MySpace has won a controversial decision forcing the owner of myspace.co.uk to hand over the domain name despite having registered it six years before MySpace was even born.
The ruling followed a complaint brought through Nominet's Dispute Resolution Service.
Myspace.co.uk was originally used for other purposes, but following the runaway success of MySpace.com as a social networking site, the owner began hosting adverts for MySpace itself.
The key finding of the independent Nominet expert was that, although myspace.co.uk was not originally an abusive registration, it became one through hosting lucrative ads.
The defence argued unsuccessfully that that MySpace would have been aware that myspace.co.uk was not available at its inception, and that any MySpace-related ads were generated by an algorithm due to the social network's popularity.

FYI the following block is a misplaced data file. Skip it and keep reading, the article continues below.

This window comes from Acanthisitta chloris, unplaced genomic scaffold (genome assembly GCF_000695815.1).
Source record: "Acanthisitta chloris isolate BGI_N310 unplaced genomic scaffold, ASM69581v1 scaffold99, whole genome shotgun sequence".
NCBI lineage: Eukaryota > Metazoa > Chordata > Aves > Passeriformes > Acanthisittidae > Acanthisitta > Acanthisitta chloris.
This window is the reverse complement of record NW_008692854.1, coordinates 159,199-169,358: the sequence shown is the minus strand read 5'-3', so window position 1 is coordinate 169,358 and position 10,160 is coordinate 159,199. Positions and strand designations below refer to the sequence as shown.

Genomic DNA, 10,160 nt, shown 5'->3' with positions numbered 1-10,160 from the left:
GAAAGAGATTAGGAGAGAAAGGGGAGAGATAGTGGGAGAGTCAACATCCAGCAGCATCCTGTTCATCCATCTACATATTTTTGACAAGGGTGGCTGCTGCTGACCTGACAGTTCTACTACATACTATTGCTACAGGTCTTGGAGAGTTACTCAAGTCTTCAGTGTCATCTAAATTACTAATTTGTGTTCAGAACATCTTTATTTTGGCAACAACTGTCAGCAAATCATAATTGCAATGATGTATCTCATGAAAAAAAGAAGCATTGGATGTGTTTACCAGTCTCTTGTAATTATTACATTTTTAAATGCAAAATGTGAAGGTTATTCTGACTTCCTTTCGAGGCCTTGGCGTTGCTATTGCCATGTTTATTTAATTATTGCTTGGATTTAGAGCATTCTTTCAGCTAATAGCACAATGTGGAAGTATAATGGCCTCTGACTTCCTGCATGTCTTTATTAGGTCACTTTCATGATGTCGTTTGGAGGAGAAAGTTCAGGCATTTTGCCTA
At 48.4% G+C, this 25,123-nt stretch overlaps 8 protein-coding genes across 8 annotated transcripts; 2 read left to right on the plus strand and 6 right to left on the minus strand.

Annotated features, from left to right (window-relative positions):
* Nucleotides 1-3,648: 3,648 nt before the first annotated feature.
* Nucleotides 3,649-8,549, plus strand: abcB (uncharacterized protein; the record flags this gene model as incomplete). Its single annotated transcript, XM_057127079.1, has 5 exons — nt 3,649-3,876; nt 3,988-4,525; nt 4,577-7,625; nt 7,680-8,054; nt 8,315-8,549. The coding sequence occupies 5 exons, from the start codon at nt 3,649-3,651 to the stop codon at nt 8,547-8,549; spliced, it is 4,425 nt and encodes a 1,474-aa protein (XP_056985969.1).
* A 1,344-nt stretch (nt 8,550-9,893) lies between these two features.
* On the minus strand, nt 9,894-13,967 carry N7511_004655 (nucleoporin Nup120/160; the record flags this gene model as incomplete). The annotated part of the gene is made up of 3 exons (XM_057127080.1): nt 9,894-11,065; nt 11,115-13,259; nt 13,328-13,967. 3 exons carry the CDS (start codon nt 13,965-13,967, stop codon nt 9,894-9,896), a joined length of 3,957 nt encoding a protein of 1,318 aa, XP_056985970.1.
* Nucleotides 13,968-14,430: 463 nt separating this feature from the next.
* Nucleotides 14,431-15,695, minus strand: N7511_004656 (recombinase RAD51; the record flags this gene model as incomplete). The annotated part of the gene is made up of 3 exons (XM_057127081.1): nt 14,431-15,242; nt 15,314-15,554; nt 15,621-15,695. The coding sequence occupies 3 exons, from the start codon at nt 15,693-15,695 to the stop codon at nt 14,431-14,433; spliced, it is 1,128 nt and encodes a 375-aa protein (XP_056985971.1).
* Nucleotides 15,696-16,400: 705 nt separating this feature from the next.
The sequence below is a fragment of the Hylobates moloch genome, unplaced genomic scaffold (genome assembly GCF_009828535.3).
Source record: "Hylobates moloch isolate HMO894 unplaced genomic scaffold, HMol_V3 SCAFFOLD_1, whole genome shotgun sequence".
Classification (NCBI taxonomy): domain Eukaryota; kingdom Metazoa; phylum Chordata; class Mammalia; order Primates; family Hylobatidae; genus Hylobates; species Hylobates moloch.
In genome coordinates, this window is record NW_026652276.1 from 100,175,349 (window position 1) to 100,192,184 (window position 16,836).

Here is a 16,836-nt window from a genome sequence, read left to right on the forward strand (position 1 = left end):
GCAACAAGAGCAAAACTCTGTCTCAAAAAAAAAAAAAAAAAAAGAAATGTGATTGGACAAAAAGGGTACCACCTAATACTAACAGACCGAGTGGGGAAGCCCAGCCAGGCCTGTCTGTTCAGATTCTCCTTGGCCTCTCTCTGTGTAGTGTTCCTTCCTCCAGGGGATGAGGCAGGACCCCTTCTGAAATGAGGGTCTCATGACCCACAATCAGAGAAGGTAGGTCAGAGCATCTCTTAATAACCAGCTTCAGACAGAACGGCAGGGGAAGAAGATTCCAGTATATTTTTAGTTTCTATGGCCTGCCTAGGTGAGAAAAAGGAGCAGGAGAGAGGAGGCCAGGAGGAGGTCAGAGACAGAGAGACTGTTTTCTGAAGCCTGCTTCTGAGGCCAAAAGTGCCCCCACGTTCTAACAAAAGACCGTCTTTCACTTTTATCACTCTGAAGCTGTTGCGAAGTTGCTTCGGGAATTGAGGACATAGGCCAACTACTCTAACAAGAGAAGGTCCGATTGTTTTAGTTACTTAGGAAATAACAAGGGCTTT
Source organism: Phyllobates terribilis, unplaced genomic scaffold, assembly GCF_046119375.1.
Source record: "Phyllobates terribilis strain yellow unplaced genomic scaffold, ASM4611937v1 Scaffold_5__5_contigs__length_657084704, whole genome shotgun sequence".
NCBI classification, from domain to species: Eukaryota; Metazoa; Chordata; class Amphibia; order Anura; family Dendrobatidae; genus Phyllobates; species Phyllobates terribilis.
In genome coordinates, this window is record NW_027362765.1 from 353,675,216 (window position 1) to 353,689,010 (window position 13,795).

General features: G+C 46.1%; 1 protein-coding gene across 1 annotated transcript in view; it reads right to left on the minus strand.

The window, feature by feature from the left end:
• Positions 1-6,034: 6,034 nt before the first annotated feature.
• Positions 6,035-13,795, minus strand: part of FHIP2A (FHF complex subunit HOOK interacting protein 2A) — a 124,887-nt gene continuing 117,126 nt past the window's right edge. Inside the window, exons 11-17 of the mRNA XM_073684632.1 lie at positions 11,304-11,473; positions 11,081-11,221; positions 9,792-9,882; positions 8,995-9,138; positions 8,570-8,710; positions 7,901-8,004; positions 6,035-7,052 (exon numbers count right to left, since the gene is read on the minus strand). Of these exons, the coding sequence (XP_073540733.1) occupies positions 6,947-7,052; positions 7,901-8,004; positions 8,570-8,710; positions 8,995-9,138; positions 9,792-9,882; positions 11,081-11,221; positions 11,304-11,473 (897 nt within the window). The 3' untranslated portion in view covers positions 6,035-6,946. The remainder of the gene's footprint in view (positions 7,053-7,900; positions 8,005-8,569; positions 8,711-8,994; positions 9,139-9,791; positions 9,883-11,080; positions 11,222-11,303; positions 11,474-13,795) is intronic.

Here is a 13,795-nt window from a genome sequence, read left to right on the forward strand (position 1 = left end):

"It is amazing how, after so many years, domain disputes still cause such unpredictable outcomes and associated controversy," said Jonathan Robinson, chief operating officer at NetNames.
"This decision is counter-intuitive at first sight and serves as a warning that domain registrations are not guaranteed and need to be secured by proactive management as well as a clear understanding of the dynamic nature of the industry.
"But it also highlights how automated web content of any sort can get people into real difficulties."
Robinson told vnunet.com that, although myspace.co.uk was registered long before MySpace existed, it was the use of the domain in 'bad faith' and the abuse of the MySpace brand that ultimately swayed the ruling.
He added that, ironically, the site's owners could have made a lot more money as MySpace would probably have ended up buying the domain for a hefty sum.
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